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In both of these ghost stories, the narrator goes into a big, old building. With this as a starting point, show how both the authors evolve their stories in different ways, to get different effects.

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Introduction

GCSE ENGLISH COURSEWORK BY POLLY STANNARD ~ ~ ~ In both of these ghost stories, the narrator goes into a big, old building. With this as a starting point, show how both the authors evolve their stories in different ways, to get different effects. ~ ~ ~ In H.G. Wells' story, the big, old building that the character enters is Lorraine Castle, and it is a building which is stereotypical of 19th century ghost stories. H.G. Wells' story appeared in 1896, when 'Gothic' ghost literature was often made, and this story sticks to the structure they had. The setting the storyteller uses adds to the affect of 'spine tingling' it should have as one of those ghost stories. Lorraine Castle is empty, echoing and deathly silent because the people who owned it, a Duke and a Duchess, have left 18 months ago after many bad spiritual things happened there. For example, the murder of one of them in this bedroom that has been nicknamed the 'Red Room.' The storyteller describes Lorraine Castle as 'chilly' with 'cowering shadows,' and dark, heavy furnishings such as 'a porcelain Chinaman on a Buhl table' and 'a chintz chair.' ...read more.

Middle

From the opening lines of H.G. Wells' story, the reader does not like this character because he is so self-centred, but by the time the story closes they may feel sympathetic to him because of what happens to him When he is in the 'Red Room,' he is slowly frightened by its feeling and by the 'shifting penumbra' of the candles he has. The character speedily finds he was wrong not to be fearful, because the candles wink out one by one. In the times of this story, he would have needed the candles because they had no electricity to shield off the night. The man says 'This won't do!' and 'What's up?' He is fast and furious as he tries to keep them on, but his enemy wins. Then he thinks of the fire, it 'staved off the shadows from me,' but this blinks out too, 'like the shutting of an eye.' He tries to exit the 'Red Room,' but knocks himself out. This character was nasty, and because one will have disliked him, one might not identify with him as much and the H.G. ...read more.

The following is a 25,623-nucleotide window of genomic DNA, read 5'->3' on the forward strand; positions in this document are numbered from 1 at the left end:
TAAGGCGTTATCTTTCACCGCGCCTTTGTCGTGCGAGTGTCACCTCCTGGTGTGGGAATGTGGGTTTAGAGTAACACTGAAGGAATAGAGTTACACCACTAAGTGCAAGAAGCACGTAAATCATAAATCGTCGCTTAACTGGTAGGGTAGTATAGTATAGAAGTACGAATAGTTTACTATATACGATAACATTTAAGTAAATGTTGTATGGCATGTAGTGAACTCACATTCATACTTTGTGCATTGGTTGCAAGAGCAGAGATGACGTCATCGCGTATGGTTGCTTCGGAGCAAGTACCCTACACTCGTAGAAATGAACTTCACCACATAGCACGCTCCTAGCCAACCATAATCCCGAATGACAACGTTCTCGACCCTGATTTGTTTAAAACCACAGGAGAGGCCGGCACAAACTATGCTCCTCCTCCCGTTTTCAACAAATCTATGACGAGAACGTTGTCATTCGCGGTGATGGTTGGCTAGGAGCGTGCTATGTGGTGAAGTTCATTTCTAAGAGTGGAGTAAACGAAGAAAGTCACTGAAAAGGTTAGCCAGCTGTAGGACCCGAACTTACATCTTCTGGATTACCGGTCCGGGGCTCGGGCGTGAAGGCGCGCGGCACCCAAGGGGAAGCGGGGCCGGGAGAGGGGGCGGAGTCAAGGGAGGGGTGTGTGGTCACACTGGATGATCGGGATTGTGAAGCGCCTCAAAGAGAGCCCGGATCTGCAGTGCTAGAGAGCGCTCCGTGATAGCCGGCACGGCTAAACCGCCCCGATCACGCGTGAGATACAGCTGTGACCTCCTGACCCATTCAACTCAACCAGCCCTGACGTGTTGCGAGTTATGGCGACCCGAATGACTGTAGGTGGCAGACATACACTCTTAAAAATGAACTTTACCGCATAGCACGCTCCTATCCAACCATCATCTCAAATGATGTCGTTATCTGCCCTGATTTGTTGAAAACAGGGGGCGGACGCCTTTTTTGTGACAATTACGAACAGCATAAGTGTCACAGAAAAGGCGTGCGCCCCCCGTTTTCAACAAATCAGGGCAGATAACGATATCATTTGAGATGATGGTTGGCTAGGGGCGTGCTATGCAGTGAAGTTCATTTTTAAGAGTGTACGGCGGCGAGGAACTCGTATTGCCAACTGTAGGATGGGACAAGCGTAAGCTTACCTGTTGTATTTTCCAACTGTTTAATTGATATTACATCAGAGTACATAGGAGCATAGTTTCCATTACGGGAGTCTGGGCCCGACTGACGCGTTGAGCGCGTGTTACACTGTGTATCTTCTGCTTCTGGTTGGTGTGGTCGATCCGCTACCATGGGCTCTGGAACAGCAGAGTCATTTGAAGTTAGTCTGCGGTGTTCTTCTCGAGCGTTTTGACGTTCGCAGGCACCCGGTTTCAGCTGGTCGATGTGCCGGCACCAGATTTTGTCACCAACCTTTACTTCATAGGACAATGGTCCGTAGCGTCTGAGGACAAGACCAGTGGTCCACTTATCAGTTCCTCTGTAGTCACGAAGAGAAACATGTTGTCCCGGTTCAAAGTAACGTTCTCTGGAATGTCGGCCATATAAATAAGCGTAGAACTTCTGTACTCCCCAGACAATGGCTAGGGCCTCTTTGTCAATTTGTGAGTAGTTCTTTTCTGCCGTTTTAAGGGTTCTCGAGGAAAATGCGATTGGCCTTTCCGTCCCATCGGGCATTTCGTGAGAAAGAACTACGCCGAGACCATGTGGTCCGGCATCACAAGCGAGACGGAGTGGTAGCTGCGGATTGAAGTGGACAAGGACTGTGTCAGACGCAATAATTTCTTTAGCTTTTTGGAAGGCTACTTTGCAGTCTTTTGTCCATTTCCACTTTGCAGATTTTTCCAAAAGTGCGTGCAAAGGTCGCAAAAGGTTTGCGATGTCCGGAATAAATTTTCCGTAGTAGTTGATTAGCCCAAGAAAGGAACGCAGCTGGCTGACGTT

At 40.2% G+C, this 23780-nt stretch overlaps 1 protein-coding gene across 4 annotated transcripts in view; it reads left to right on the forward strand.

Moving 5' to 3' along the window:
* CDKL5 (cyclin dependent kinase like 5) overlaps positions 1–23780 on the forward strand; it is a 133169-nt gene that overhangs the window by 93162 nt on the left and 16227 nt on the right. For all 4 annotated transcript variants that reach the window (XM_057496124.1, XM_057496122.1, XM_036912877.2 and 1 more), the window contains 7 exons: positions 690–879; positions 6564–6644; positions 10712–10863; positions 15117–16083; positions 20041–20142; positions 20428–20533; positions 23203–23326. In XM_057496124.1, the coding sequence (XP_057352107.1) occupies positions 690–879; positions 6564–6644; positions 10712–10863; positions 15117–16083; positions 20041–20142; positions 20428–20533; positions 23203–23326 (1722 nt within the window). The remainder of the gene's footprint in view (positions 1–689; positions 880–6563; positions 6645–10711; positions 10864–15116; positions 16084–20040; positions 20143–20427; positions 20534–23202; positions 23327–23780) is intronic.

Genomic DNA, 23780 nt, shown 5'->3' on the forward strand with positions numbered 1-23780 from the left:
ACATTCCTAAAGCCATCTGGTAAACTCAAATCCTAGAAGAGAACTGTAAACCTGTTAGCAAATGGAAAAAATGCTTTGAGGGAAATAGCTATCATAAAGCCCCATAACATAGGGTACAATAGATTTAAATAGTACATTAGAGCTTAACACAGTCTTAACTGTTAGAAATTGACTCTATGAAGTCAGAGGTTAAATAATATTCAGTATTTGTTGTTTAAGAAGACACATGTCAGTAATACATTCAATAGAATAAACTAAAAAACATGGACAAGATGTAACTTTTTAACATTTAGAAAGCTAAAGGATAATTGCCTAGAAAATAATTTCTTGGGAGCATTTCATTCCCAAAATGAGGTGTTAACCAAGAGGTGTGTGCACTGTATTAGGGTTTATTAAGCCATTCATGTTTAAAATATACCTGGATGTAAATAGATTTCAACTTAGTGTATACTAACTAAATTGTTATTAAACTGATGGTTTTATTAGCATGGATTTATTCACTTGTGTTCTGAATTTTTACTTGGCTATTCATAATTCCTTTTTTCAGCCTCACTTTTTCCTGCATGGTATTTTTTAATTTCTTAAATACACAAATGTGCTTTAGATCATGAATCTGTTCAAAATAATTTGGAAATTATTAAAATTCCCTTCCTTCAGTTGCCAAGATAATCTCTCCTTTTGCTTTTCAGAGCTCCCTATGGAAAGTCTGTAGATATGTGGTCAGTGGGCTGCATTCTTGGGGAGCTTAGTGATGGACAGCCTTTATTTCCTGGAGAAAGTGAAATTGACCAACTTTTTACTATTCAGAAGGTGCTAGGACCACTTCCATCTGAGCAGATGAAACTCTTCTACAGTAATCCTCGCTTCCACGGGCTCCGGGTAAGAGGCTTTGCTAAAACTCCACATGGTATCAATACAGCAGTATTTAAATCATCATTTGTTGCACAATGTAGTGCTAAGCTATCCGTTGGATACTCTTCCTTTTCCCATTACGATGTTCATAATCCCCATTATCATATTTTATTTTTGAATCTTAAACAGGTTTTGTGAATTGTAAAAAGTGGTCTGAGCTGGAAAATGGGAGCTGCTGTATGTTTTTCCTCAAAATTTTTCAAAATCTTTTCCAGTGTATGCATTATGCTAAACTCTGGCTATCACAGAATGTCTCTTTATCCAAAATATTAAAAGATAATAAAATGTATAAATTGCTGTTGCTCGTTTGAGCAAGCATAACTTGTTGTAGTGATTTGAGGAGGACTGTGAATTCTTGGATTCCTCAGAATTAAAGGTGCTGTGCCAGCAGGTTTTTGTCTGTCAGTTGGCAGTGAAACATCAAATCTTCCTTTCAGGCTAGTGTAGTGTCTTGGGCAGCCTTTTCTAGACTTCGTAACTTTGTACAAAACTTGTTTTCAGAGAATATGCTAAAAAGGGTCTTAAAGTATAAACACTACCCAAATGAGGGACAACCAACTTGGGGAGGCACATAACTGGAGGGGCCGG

Conclusion

She cannot move any further, and she stumbles back 'soaked in sweat,' and is soon asleep. So she even sympathises with the ghost who haunts her 'Cedar bedroom', and because she was nice and likeable, one would empathise and identify with her more and so the story may have a greater effect. Though H.G. Wells creates his suspense with the 'Gothic' ghost story idea up to a climax in the 'Red Room,' Susan Hill uses hints and strange happenings to create her suspense. For example, Mrs. Flower has got to the home, and says 'I was shrouded by a sense of melancholy,' but 'maybe I had caught a cold.' In the first story, suspense grows and grows, but in the second story the author creates suspense, takes it away and shrinks it and then lets it out again, up to the story's finish. I think it is ironic that H.G. Wells' story, which seems to be a true ghost story, has no ghost in, whereas Susan Hill's story, which seems to be a false ghost story with no ghost, does have one in. Therefore, though they both have a twist and a turn in them, I prefer the one by H.G. Wells. ...read more.

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